Farm Ireland
Independent.ie

Thursday 8 December 2016

Garda operation has cut robberies by a third over the last four months

Published 23/03/2016 | 02:30

Gardai mount a checkpoint as part of Operation Thor
Gardai mount a checkpoint as part of Operation Thor

Burglaries have dropped by a third nationwide since the launch of a new garda anti-crime initiative four months ago.

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Operation Thor, which was put into action in November with additional manpower resources and ring-fenced funding from the Government, has seriously curbed the activities of the major travelling gangs, which have been inflicting misery on vulnerable targets in rural areas over the past few years.

Provisional figures obtained by the Farming Independent show that the number of burglaries carried out across all regions is down substantially in the four months from early November to early March, when compared with the figures for the corresponding period in 2014/2015.

They indicate that burglaries have fallen by a record 35pc in the Garda eastern region as well as the south eastern region, which had been particularly badly hit by gangs operating out of their bases in south and west Dublin.

According to the gardai, some of the travelling gangs had the capacity to strike at up to sixteen targeted houses or business premises in a single night's crime spree in several counties.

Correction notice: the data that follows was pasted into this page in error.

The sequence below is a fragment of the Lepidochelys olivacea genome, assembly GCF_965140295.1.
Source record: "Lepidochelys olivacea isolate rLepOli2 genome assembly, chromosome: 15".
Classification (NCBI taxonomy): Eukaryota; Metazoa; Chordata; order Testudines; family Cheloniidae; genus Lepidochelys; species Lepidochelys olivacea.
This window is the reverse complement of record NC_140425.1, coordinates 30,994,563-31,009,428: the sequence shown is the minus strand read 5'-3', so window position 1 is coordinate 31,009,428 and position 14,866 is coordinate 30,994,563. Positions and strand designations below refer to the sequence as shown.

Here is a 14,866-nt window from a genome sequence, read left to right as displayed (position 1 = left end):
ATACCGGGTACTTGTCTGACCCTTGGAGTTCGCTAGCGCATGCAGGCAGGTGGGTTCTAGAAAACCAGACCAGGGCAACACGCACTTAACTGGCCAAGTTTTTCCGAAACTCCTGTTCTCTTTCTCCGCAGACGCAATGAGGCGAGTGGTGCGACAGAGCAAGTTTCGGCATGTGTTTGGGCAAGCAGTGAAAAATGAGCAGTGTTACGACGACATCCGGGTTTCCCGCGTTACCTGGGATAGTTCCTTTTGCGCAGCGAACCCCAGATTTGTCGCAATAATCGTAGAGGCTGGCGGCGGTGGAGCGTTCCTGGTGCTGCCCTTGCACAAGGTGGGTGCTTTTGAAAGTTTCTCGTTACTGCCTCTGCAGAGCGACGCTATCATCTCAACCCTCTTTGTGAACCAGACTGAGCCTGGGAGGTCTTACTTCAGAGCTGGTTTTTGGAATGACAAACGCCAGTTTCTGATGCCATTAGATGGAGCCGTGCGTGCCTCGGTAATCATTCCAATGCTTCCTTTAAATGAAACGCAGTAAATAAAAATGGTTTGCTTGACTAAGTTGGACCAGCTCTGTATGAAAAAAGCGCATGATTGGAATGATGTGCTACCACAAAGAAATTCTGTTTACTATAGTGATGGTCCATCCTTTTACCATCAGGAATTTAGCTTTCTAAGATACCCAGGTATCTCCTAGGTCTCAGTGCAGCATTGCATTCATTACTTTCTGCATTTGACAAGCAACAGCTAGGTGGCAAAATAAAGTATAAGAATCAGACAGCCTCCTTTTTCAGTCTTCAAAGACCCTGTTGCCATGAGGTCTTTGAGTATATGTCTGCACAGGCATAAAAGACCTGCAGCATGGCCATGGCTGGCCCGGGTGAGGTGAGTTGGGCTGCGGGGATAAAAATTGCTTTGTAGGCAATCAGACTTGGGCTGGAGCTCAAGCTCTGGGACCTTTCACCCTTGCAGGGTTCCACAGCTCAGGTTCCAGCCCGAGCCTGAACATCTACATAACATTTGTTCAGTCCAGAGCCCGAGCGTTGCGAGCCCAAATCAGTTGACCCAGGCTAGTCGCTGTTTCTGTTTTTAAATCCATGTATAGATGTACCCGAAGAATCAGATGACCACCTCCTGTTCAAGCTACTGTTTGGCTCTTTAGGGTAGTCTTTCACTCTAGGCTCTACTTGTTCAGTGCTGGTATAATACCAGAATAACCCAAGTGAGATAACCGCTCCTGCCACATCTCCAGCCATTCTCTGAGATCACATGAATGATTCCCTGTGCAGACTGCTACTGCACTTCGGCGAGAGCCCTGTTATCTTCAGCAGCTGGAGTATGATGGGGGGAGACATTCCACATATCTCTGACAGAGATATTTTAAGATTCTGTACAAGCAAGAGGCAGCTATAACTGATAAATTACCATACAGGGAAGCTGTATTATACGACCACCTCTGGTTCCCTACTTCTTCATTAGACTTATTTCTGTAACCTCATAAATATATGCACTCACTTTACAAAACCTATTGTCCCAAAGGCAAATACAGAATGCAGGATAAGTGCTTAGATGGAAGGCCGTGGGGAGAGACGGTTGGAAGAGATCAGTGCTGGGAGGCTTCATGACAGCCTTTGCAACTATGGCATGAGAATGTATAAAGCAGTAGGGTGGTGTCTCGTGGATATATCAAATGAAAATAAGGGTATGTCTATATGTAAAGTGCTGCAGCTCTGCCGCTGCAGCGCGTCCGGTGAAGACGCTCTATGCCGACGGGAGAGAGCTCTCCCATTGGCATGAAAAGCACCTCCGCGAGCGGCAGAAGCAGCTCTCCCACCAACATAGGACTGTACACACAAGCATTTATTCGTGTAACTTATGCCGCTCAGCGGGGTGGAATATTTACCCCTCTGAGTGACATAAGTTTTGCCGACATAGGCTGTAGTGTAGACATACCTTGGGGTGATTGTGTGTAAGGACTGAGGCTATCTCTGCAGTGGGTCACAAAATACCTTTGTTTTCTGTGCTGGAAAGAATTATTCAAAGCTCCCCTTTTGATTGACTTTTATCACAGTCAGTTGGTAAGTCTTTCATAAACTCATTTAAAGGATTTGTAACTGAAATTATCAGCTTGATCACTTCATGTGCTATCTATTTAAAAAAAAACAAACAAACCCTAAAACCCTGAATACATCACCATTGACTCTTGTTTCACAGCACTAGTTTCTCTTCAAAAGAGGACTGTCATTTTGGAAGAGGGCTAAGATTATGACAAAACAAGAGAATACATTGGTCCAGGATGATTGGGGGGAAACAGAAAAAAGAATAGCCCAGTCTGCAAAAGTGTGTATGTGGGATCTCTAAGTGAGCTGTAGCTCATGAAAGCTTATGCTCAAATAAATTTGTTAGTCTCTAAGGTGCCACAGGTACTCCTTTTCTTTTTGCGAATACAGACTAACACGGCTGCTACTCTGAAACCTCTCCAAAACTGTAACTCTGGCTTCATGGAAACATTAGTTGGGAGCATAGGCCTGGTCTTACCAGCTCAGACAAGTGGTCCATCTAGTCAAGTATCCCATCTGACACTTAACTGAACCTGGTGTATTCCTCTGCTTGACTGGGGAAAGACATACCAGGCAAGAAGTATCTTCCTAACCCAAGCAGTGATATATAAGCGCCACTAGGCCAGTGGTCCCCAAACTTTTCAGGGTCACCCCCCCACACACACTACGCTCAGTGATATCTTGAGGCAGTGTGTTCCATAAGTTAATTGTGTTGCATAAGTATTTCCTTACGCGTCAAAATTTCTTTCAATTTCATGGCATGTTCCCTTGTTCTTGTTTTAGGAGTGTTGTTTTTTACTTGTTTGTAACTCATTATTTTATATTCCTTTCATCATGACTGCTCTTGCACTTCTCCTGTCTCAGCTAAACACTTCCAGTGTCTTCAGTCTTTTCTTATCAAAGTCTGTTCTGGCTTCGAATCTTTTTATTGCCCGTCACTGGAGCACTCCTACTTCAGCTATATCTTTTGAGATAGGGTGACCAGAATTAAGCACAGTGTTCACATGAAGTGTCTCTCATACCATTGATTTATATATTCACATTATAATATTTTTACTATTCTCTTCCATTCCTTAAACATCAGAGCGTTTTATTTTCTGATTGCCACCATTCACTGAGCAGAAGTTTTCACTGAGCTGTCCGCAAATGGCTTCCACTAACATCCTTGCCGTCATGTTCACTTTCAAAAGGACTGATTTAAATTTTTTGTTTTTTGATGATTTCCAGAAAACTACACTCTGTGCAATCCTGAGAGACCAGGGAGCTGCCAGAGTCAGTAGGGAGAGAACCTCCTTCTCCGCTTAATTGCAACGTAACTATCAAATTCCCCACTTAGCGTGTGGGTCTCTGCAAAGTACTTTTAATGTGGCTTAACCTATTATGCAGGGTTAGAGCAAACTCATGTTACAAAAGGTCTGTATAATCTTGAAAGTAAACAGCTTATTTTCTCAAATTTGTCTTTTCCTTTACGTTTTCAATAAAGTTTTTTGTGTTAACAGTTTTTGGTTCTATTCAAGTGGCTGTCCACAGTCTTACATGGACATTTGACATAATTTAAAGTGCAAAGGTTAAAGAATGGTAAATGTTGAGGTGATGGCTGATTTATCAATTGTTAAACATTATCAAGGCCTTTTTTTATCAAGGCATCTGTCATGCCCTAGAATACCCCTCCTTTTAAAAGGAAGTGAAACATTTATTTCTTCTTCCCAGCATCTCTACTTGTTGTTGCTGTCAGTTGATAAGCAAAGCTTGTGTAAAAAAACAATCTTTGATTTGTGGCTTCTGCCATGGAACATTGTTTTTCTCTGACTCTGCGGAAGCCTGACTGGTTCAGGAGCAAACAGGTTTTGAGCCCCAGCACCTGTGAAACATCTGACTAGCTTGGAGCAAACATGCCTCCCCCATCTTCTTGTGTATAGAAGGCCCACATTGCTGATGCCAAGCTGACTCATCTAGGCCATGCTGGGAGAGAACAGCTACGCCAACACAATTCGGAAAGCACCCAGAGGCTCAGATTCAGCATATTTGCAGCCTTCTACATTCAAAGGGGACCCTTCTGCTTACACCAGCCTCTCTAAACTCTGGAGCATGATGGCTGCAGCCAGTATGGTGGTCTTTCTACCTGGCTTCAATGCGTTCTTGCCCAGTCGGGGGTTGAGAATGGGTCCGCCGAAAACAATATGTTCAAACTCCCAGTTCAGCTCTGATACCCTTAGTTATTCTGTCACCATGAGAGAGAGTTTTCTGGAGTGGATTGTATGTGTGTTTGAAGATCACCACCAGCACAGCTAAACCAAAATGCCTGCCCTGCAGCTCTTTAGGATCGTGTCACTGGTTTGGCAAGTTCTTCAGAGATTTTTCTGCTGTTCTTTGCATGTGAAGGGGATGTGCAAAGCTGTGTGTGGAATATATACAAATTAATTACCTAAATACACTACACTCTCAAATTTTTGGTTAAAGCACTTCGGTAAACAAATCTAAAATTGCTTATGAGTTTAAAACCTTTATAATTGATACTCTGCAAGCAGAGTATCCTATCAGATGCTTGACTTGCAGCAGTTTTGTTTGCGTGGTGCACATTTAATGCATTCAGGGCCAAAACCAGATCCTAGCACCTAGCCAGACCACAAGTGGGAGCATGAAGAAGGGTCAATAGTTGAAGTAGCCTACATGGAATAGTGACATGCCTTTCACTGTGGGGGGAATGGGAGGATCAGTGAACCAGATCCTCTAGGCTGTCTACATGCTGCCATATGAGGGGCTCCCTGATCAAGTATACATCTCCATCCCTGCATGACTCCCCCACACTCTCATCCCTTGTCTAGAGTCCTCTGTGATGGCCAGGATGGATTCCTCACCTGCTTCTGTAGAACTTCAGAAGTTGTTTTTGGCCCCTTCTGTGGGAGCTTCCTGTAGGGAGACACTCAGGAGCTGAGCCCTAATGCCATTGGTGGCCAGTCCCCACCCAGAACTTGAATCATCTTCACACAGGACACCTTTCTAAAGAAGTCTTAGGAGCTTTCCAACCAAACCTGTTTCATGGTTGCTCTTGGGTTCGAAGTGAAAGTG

A number of the gangs had local contacts in the south east to gather information through surveillance on likely targets and the thieves were then brought in from the capital to carry out the burglaries and robberies.

Thor has also resulted in a 25pc fall in burglaries in the northern and southern regions while the rate was down by 20pc in the west.

Thor has so far led to a total of 1,070 arrests nationwide, while gardai initiated 16,300 anti crime patrols, established 19,900 targeted checkpoints and made 9,050 searches.

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Figures across the nation show an overall drop of 36pc in residential burglary and are 30pc down for commercial and business hits.

Apart from the additional resources, Thor was also backed up by new legislation to deal with persistent offenders.

It provides for consecutive jail sentences for multiple offences and also allows the courts to refuse bail to offenders with a previous conviction for domestic burglary, coupled with two or more pending charges.

Garda case managers have been assigned to more than a hundred suspected prolific burglars to ensure judges have a clear picture of their criminal career when they are prosecuted and facing sentence.

Each of the managers has a brief to build up an individual dossier on 119 suspects and co-ordinate pending charges against them when they appear in court.

This strategy is designed to prevent suspects being charged with single offences at different courts and avoid a stretch behind bars.

The impact of Thor during its first month of operation resulted in property crime for November dropping to its lowest level for that period in 15 years.

The strategy is being implemented alongside another offender management initiative involving the gardai, prison service and probation service working together.

Measures have also been put in place to speed up communication between the garda regions.

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